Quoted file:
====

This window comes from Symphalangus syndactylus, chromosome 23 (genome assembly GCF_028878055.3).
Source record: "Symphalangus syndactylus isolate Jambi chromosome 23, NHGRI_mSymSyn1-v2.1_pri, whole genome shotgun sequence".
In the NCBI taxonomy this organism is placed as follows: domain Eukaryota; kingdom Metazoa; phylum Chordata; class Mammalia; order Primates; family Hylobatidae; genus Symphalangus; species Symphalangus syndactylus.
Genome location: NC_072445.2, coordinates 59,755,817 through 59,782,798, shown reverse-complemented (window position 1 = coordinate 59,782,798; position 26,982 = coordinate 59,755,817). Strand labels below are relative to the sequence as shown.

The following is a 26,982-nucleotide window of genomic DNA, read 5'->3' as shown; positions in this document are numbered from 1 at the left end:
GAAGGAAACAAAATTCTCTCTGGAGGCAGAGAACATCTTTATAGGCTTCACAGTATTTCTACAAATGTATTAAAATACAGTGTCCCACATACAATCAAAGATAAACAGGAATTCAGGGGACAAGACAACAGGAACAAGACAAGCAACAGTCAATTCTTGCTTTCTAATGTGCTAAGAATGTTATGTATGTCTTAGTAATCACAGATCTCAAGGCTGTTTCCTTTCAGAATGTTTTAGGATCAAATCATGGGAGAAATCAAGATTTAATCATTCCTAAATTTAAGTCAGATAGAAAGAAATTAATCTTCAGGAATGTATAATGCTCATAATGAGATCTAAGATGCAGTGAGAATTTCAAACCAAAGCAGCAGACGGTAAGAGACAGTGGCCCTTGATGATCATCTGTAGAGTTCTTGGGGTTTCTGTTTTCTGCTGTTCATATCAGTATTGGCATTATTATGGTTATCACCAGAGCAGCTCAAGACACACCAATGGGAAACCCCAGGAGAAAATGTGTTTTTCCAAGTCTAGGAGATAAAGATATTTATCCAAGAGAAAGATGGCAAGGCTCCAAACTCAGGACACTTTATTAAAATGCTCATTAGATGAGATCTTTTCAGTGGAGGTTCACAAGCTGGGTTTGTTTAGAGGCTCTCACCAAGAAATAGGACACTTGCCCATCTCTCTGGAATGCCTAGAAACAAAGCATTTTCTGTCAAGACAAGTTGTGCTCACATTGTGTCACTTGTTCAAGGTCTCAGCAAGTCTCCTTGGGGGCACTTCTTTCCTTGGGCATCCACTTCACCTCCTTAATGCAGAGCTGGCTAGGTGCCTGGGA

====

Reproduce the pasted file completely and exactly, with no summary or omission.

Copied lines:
This window comes from Symphalangus syndactylus, chromosome 23 (genome assembly GCF_028878055.3).
Source record: "Symphalangus syndactylus isolate Jambi chromosome 23, NHGRI_mSymSyn1-v2.1_pri, whole genome shotgun sequence".
In the NCBI taxonomy this organism is placed as follows: domain Eukaryota; kingdom Metazoa; phylum Chordata; class Mammalia; order Primates; family Hylobatidae; genus Symphalangus; species Symphalangus syndactylus.
Genome location: NC_072445.2, coordinates 59,755,817 through 59,782,798, shown reverse-complemented (window position 1 = coordinate 59,782,798; position 26,982 = coordinate 59,755,817). Strand labels below are relative to the sequence as shown.

The following is a 26,982-nucleotide window of genomic DNA, read 5'->3' as shown; positions in this document are numbered from 1 at the left end:
GAAGGAAACAAAATTCTCTCTGGAGGCAGAGAACATCTTTATAGGCTTCACAGTATTTCTACAAATGTATTAAAATACAGTGTCCCACATACAATCAAAGATAAACAGGAATTCAGGGGACAAGACAACAGGAACAAGACAAGCAACAGTCAATTCTTGCTTTCTAATGTGCTAAGAATGTTATGTATGTCTTAGTAATCACAGATCTCAAGGCTGTTTCCTTTCAGAATGTTTTAGGATCAAATCATGGGAGAAATCAAGATTTAATCATTCCTAAATTTAAGTCAGATAGAAAGAAATTAATCTTCAGGAATGTATAATGCTCATAATGAGATCTAAGATGCAGTGAGAATTTCAAACCAAAGCAGCAGACGGTAAGAGACAGTGGCCCTTGATGATCATCTGTAGAGTTCTTGGGGTTTCTGTTTTCTGCTGTTCATATCAGTATTGGCATTATTATGGTTATCACCAGAGCAGCTCAAGACACACCAATGGGAAACCCCAGGAGAAAATGTGTTTTTCCAAGTCTAGGAGATAAAGATATTTATCCAAGAGAAAGATGGCAAGGCTCCAAACTCAGGACACTTTATTAAAATGCTCATTAGATGAGATCTTTTCAGTGGAGGTTCACAAGCTGGGTTTGTTTAGAGGCTCTCACCAAGAAATAGGACACTTGCCCATCTCTCTGGAATGCCTAGAAACAAAGCATTTTCTGTCAAGACAAGTTGTGCTCACATTGTGTCACTTGTTCAAGGTCTCAGCAAGTCTCCTTGGGGGCACTTCTTTCCTTGGGCATCCACTTCACCTCCTTAATGCAGAGCTGGCTAGGTGCCTGGGA